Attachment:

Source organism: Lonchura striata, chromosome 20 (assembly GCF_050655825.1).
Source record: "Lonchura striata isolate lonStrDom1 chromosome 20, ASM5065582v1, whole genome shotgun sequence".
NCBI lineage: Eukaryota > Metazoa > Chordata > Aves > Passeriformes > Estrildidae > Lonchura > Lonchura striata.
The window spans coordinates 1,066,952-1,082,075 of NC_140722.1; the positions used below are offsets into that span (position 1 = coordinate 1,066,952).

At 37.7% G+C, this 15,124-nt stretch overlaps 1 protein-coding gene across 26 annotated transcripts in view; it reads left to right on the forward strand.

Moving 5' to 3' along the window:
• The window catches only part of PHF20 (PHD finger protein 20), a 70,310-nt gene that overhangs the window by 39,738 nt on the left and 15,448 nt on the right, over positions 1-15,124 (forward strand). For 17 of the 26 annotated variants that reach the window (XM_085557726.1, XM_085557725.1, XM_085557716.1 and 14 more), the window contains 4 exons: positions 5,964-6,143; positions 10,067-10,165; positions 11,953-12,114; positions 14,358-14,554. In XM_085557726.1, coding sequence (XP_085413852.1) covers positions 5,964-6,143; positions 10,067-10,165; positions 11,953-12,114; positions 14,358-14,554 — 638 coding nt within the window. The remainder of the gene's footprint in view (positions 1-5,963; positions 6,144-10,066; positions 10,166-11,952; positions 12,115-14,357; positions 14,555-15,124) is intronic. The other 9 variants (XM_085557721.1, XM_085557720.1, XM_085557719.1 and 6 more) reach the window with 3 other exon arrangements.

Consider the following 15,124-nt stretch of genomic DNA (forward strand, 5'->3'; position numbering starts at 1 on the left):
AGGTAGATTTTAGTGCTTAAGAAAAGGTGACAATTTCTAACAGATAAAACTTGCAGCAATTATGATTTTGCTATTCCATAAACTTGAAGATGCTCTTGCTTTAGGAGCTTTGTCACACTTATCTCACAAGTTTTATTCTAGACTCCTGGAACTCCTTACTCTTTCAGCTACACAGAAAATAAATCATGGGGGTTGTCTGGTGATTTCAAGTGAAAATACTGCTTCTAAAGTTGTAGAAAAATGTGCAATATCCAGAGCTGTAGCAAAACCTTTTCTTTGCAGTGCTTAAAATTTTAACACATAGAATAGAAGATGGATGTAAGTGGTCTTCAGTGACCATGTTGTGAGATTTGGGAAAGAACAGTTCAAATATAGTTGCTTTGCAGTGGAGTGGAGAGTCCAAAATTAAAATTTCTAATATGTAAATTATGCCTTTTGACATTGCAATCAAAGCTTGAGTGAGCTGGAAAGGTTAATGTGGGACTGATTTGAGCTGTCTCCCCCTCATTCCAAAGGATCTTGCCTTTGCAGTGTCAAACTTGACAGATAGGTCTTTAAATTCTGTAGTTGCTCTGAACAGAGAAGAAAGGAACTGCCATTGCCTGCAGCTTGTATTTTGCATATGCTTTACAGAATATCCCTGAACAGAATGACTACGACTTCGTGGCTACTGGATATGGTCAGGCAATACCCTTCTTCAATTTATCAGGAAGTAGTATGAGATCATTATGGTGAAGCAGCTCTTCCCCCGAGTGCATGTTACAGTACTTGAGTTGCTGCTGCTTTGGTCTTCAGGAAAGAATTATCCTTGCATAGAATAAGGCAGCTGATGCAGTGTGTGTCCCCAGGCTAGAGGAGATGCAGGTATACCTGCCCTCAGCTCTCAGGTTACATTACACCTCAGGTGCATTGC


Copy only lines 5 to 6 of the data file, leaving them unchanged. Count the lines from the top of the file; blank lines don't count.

At 37.7% G+C, this 15,124-nt stretch overlaps 1 protein-coding gene across 26 annotated transcripts in view; it reads left to right on the forward strand.

Moving 5' to 3' along the window: